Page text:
Working on the Freize treatment

I have enjoyed working in situ moving and working around the artwork rather than positioning the artwork to suit my own comfort (we usually work at easels), even if this did mean conquering the dizzying heights of our scaffolding tower! This height did however allow us the privileged opportunity to get up close amongst William Hole’s paintings, gold stars and decorative borders. Exploring how the artist planned and executed his work on such a large scale has been fascinating and the team has discussed this at length together with his materials and methods. Our unique perspective has allowed us to appreciate the huge amount of thought and dedication shown by the artist in realising the scheme.

I have come away from this project more confident at working in situ and I especially enjoyed working as part of a large conservation team. I also feel I have learnt about an artist I previously knew little about and in turn more about Scottish history.

Cleaning the Processional Frieze

July 18, 2011

This is the third in a series of guest blogs written by visiting students who are working on the conservation of the decorative scheme created by William Hole. This post was written by Pearl O’Sullivan from the Courtauld Institute of Art.

Faces from the South wall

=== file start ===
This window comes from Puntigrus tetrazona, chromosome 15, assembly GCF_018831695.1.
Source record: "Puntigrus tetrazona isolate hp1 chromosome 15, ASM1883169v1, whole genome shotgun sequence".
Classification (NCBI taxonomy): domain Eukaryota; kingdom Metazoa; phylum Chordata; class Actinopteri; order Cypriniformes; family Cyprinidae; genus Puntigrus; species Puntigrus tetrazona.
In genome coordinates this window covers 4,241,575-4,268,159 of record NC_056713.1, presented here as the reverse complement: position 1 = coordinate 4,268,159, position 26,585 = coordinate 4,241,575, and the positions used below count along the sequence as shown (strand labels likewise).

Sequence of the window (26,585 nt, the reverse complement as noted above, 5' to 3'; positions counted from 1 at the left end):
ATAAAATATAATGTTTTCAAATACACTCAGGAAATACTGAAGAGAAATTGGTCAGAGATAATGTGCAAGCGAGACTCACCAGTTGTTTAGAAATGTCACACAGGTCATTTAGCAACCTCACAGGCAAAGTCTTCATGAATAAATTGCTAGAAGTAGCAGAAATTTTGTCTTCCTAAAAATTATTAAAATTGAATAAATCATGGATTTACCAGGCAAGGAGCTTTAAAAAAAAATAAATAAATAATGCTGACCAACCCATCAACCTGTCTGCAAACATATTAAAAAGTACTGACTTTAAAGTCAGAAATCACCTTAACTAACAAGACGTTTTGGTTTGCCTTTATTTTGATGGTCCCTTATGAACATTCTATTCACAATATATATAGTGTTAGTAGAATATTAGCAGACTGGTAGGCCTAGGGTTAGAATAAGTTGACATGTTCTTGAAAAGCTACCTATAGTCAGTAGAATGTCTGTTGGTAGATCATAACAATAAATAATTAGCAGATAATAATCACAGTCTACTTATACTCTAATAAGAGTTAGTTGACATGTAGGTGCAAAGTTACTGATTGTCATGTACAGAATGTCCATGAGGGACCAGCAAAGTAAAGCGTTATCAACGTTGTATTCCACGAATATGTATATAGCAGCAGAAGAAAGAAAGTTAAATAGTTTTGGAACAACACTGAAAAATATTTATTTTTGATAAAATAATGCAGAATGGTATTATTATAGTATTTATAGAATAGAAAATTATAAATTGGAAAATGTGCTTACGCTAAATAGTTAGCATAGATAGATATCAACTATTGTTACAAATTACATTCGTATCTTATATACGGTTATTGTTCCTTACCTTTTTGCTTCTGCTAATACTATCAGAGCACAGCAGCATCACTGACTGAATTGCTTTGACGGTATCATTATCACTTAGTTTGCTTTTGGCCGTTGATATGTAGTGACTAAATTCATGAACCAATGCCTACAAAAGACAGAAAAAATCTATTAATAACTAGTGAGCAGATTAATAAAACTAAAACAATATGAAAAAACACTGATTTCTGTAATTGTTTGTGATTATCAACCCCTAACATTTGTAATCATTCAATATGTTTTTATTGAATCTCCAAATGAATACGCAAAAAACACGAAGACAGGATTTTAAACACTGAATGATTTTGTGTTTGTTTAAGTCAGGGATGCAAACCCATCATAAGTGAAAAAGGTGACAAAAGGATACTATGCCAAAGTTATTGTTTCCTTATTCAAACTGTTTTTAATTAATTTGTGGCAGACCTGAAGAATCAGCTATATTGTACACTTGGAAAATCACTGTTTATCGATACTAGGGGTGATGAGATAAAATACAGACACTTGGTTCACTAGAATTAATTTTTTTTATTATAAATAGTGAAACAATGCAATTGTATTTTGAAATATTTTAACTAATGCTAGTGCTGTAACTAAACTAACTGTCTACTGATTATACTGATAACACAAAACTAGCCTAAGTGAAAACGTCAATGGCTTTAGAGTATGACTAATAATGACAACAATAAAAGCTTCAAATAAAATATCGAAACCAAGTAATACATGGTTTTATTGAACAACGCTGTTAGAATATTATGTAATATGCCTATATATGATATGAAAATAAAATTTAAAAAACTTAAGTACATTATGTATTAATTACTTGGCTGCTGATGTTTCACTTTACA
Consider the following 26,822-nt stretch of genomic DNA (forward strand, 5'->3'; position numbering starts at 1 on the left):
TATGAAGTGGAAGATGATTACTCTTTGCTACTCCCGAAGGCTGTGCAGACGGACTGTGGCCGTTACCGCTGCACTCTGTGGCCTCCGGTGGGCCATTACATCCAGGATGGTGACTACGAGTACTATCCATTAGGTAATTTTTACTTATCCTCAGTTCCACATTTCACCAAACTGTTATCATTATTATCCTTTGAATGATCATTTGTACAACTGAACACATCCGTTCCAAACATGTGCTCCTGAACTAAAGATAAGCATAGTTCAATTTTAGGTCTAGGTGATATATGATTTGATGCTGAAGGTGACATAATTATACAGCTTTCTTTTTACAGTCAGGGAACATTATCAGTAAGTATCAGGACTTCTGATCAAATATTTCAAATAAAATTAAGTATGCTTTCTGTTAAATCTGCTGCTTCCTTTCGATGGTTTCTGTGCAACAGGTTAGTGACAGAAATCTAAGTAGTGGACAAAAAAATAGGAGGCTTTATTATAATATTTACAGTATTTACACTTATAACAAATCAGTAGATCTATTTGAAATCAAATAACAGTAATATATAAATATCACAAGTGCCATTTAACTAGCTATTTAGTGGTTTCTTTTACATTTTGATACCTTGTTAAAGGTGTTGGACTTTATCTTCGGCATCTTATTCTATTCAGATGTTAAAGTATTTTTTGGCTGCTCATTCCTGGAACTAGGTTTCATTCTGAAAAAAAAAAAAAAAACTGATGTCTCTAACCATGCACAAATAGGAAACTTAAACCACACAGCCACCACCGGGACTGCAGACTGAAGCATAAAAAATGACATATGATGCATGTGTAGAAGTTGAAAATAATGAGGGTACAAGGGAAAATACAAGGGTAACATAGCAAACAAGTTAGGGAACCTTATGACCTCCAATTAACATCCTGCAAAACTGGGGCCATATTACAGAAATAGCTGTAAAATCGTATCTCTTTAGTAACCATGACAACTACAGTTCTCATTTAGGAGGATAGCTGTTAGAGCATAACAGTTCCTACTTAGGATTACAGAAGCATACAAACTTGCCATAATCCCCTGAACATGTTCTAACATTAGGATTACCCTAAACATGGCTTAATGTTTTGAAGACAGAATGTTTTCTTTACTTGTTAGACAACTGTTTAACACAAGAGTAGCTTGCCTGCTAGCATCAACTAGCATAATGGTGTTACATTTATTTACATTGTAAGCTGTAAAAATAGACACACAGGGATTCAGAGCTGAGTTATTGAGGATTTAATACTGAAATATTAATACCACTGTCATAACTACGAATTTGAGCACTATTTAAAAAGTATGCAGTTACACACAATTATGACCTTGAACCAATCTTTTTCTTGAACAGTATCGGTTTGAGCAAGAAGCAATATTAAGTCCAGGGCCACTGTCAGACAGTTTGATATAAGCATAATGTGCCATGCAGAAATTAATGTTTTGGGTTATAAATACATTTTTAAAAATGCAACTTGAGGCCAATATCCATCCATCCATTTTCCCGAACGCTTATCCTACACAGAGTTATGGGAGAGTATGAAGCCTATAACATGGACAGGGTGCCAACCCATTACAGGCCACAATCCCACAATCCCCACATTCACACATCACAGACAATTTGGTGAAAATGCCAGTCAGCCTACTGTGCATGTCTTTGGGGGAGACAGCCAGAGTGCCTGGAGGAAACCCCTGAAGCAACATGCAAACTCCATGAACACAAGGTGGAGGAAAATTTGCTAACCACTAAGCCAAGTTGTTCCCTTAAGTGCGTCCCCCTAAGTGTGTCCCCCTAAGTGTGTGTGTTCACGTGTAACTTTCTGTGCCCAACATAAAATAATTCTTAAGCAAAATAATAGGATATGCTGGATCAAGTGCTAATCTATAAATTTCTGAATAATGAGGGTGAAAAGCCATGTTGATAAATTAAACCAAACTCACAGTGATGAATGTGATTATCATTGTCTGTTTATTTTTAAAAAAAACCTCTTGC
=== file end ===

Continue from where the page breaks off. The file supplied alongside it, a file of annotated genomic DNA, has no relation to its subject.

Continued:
Cleaning the Processional Frieze - View onto the Scaffolding

Last Monday I began working as a student conservation assistant on the cleaning of wall mural in the Scottish National Portrait Gallery. A week (and piles of dirty cotton wool) later, I find myself in the midst of an exciting conservation treatment. This treatment, removing decades of disfiguring dirt, is revealing the paint layers of an early Scottish history as depicted in painted wall murals of artist William Hole.

My work last week was mainly focused on the processional frieze painted on canvas and adhered to the wall in the lower level of the Gallery’s central hall. Sitting atop the central bird cage scaffolding – harnessed-in securely- I began by testing and then cleaning areas of the gold painted stucco. The result was immediately illuminating, revealing a brighter and more reflective surface – warmly lit by the red lights hanging in the central hall.

Working on the south wall of the frieze has brought me face-to-face with many historic figures from Scotland’s historic past. The clean has relieved these figures of a heavy dirt deposit layer, freshening up many of their century-old faces and costumes. The experience has also encouraged me to freshen up on my knowledge of Scottish history – costume, armour and ornament!

Face detail of Boyd